The instrument cluster aboard the entry- and mid-spec Mobilio however, are similar with an analog type fuel level reader, a blue backlight, and an LCD type trip meter. The one aboard the RS Navi, on the other hand, looks really different with its orange backlight, its digital fuel level meter, and digital trip meter.

Standard on all Mobilio variants are the sliding and reclining seats, the 60:40 split type second row with a one touch fold-to-tumble feature, as well as the reclining 50:50 split type third row. All variants also come with a 12 volt accessory socket, and manual air-conditioning with rear independent controls.

>>> Related: Honda is currently working on the Mobilio 2021 and its likely to be larger

Honda Mobilio Variants: Engine and Performance

Under the hood, all the Mobilio variants are powered by 1.5 liter SOHC i-VTEC inline-4 gasoline engine that can make a maximum of 117 horsepower and 145 Nm of torque. All variants also have a fuel tank capacity of 42 liters, have the same MacPherson Strut and Coil spring for the front, and a torsion beam type with coil spring suspension for the rear, and all are front-wheel-drive.

When it comes to transmissions, both the RS Navi and the V CVT have the Earth Dreams Technology continuously variable transmissions, while the E MT uses a five-speed. While both the V and the RS Navi have CVT, only the latter has paddle shifters.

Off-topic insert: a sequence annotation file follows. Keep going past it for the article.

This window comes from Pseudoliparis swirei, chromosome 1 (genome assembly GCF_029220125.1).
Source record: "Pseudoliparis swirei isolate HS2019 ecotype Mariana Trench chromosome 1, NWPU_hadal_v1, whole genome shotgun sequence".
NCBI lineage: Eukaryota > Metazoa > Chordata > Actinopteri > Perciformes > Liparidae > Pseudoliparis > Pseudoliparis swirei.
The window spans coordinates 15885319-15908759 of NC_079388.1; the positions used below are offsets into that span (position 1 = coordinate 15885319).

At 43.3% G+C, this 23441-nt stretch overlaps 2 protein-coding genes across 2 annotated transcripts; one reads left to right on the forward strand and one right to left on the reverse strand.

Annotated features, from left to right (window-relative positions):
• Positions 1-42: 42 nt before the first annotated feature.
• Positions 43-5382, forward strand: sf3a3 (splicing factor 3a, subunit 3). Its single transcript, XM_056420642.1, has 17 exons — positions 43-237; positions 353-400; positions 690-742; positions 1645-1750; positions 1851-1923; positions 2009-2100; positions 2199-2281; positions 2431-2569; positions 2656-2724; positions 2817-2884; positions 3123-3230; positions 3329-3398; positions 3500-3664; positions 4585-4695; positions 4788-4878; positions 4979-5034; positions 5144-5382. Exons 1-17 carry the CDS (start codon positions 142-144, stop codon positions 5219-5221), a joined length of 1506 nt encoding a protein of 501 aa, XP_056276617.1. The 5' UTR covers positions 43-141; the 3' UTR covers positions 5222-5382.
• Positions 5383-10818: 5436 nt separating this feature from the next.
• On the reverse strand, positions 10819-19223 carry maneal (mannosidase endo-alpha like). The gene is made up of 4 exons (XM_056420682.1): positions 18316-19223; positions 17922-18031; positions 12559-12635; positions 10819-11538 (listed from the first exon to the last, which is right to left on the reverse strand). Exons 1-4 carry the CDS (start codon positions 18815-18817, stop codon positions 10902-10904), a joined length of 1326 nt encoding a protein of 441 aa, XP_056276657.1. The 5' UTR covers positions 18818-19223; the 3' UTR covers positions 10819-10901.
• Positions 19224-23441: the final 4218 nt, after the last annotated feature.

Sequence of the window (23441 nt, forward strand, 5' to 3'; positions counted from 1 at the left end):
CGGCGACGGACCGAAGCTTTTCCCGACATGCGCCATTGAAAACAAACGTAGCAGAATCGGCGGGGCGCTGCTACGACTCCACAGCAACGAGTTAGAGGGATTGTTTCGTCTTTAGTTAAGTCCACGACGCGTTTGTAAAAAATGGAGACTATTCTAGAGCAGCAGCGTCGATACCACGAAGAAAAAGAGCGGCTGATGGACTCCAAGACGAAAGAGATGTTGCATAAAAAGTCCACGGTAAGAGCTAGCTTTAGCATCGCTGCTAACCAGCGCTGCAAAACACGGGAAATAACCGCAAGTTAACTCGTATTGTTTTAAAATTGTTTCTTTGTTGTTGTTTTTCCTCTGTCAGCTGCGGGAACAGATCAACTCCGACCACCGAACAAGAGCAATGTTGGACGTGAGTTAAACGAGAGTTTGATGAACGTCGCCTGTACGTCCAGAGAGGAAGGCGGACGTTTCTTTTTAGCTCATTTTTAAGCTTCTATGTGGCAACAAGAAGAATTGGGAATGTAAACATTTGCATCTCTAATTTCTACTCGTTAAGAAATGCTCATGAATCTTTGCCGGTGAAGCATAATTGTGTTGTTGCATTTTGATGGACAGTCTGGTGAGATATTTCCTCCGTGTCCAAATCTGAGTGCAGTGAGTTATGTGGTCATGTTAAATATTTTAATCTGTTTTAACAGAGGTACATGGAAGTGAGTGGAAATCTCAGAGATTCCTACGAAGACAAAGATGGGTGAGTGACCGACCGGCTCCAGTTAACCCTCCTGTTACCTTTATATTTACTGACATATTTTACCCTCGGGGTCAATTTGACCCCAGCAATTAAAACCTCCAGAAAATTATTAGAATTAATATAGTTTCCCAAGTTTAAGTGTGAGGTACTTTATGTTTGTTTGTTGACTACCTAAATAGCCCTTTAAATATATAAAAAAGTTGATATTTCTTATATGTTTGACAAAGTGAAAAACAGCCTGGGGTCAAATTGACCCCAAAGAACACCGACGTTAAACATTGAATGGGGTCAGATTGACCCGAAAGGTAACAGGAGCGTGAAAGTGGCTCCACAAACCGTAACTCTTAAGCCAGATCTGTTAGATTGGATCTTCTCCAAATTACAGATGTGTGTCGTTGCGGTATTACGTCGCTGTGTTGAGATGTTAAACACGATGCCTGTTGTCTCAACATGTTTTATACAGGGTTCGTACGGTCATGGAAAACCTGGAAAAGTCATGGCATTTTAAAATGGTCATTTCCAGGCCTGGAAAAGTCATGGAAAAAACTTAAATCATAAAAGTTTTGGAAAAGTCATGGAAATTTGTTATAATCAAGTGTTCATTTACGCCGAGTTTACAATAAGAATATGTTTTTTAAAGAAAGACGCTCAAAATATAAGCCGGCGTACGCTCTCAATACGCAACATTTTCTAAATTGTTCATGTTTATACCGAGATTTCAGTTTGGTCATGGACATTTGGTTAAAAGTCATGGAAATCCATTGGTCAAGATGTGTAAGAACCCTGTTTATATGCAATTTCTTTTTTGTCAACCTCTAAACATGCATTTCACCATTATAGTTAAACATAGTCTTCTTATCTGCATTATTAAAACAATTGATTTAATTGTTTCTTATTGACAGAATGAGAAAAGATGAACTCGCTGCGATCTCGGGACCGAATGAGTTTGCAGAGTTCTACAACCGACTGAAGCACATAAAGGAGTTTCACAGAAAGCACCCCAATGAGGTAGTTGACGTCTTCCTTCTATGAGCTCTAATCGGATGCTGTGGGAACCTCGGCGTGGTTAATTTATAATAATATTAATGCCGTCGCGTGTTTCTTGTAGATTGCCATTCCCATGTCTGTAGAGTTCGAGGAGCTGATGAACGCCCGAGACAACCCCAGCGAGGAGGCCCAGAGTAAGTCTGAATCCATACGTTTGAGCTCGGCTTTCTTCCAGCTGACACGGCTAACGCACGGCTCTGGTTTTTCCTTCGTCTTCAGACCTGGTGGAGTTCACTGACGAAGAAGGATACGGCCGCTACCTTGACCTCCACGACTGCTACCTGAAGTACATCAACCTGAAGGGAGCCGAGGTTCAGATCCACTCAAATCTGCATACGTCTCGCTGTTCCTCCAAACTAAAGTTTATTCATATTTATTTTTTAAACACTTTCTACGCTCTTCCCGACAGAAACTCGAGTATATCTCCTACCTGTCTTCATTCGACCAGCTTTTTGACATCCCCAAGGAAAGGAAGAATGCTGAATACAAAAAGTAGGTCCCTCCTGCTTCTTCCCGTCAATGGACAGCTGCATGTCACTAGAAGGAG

Honda Mobilio Variants: Safety

In terms of safety features, the RS Navi is obviously the best equipped with its smart entry system, parking camera, stability control, and hill start assist. All Mobilio variants however do come with driver and front passenger airbags, child safety locks, ISOFIX child seat anchors, speed sensing door locks, and an engine immobilizer, as well as a security alarm.

A picture of the Honda Mobilio's dual front airbags

The Mobilio's airbags in action

Honda Mobilio Variants: Pricing

Honda Mobilio Variants
Mobilio 1.5 E MT
Php 895,000
Mobilio 1.5 V CVT
Php 968,000
Mobilio 1.5 RS Navi
Php 1,085,000

>>> Read our complete guide to Honda Mobilio Philippines

Honda Mobilio Variants: Conclusion

If you care about driving a Mobilio with a manual transmission, or a Honda branded seven-seater for that matter, then the only choice for you is the E MT. It doesn’t have much in the way of active safety features, as well as on-board entertainment, but it’s just as good as the middle and top variant when it comes to power. It’s a whole lot cheaper too.

A picture of the side of a Honda Mobilio

The Honda Mobilio looks great in black

Note however that the RS Navi stands out due to it having stability control, hill start assist, as well as the handsome looking RS body kit.

So where does the V CVT stand? Well, what you're paying for when it comes to the middle variant is the CVT, which will come in handy when you find yourself on a stop and go EDSA traffic.

Plus, it comes with a better audio system, which for some, can actually make or break their driving experience. Also, it looks a bit more premium than the E MT, while not as noticeable looking than the RS Navi.

For more buyer’s guides like this, keep reading here on Philkotse.com.


Cesar G.B. Miguel

Cesar learned how to drive a car years before he got his license. Today, he's still looking for that perfect '90s Japanese coupe to drive into the sunset while listening to Crazy Little Love by Nuage. Also has a thing for badass off-road vehicles and weird engine swaps.